Check your audio levels. With headphones on, check the audio source coming into the audio mixer. PC sound coming in should hit the 2 dB mark. Microphones should hit the 7-10 dB range. (true for DHS)
An overview of the equipment (Lights, green screen, lapel and handheld microphones, audio and video mixers, encoder (at the bottom of the black rolling cart shown.)
This is the video mixer. You broadcast from one side while setting up the next scene on the other. The silver handle in the middle fades from one source to the next.
This is the back of the video mixer. With this setup, the camera, computer, and the DVD player are plugged in.
Master busses are on the bottom right side. Use the other white busses along the bottom to bring up the sound from a source. Red AUX pots can be adjusted to compensate for quiet, older microphones.
Set all the blue knobs to U (or zero). If you learn more about the system, you can adjust these for low, mid, and high range. More useful for music and multiple audio input sources at the same time.
This is the back of the audio mixer.
Any camera will work. Just make sure it has an audio output. (?)
Have a dry erase board and marker on hand for the director to give quick non-verbal cues or communicate with the anchor.
The wireless system connects wireless mics to the audio equipment. Each wireless mic works on a channel.
This is the CD/DVD/VHS tape player to use as one of the sources for your video and audio mixers.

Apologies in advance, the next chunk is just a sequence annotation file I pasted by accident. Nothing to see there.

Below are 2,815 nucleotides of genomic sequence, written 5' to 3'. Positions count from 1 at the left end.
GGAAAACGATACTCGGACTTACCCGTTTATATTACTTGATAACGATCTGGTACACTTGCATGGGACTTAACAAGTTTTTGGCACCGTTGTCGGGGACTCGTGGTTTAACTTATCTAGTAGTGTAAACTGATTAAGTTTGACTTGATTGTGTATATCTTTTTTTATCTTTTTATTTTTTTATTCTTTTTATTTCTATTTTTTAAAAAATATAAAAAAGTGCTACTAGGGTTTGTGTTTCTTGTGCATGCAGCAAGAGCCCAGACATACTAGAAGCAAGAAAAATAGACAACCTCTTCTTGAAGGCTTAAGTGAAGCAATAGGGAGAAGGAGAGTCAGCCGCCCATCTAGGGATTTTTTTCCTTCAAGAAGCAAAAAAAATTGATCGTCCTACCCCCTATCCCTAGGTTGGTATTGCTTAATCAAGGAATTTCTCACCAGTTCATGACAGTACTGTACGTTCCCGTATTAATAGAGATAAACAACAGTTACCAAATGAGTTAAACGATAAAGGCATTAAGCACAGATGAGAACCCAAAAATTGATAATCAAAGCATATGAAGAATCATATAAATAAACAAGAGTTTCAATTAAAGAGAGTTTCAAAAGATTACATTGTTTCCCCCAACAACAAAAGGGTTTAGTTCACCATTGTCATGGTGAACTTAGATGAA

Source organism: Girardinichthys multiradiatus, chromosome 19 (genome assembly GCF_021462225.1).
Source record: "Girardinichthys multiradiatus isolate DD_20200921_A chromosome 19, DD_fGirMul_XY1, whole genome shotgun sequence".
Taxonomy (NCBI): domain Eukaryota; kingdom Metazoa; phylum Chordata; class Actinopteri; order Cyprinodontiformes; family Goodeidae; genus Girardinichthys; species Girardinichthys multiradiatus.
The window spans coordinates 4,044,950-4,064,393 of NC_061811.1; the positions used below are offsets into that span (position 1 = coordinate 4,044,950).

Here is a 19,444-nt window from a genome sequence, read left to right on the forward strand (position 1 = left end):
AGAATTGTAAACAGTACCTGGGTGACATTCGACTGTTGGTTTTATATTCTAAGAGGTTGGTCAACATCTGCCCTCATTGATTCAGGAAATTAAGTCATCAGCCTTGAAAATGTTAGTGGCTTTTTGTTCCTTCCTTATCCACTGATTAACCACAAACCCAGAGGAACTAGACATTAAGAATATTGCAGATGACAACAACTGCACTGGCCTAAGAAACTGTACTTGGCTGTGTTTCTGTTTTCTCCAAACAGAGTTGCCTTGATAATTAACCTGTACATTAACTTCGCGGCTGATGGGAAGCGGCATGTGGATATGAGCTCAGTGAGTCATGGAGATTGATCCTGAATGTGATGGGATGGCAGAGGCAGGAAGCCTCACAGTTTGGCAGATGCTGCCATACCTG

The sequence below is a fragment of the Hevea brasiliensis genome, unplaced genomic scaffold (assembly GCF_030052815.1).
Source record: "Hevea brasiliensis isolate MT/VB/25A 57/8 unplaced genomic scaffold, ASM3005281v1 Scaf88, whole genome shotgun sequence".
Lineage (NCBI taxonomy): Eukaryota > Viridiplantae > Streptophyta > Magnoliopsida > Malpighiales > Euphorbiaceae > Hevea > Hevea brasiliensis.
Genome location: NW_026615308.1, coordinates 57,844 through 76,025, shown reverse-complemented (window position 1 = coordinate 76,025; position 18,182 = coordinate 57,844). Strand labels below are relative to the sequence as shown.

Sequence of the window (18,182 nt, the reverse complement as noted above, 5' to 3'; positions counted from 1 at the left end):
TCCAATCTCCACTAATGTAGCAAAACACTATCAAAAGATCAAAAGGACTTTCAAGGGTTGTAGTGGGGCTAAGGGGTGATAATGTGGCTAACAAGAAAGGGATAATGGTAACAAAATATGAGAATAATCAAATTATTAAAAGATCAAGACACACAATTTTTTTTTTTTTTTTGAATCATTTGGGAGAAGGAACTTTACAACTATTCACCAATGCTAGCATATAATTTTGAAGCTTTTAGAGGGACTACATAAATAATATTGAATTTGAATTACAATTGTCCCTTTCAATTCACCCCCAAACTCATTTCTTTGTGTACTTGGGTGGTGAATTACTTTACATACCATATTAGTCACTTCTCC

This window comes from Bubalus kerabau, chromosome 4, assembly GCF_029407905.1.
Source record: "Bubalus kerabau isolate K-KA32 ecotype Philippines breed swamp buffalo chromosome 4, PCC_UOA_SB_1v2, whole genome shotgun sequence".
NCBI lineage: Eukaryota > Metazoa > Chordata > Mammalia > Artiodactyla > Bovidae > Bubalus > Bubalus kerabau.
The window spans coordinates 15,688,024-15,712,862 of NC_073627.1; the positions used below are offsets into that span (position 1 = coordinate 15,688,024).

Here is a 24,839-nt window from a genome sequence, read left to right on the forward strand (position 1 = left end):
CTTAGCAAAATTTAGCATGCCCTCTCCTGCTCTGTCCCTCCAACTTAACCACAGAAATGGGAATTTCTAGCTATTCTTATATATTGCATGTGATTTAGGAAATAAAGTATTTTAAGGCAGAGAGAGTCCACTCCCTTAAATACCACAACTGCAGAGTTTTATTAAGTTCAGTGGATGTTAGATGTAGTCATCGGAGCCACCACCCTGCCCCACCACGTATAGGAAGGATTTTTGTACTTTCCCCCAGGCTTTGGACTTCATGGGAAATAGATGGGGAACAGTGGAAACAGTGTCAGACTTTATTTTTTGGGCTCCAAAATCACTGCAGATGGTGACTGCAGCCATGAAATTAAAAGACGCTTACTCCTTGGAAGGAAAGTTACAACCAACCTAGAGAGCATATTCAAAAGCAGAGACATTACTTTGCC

This is the encoder. It receives a channel so you can export videos to an external video source.
This is a lapel mic. Anchors wear these. They are used as a source on the sound board. Be sure to check batteries and sound levels often.
The sound board tech previews the sounds before mixing them into the video. He/she also checks to see that audio levels are uniform from segment to segment.
Make sure the kids actually turn them off and not just mute them (battery life!) It is the director's job to check that they are off at the end of each class. If they don't work, check the batteries.
use a windshield to reflect warmer or cooler tones to correct light when filming on location. It is MUCH cheaper than expensive photo shoot materials.
Use cheap aluminum clip lights from the hardware store or one of these collapsible hardware lights to provide more light during filming. Making light even across the filming area will improve quality.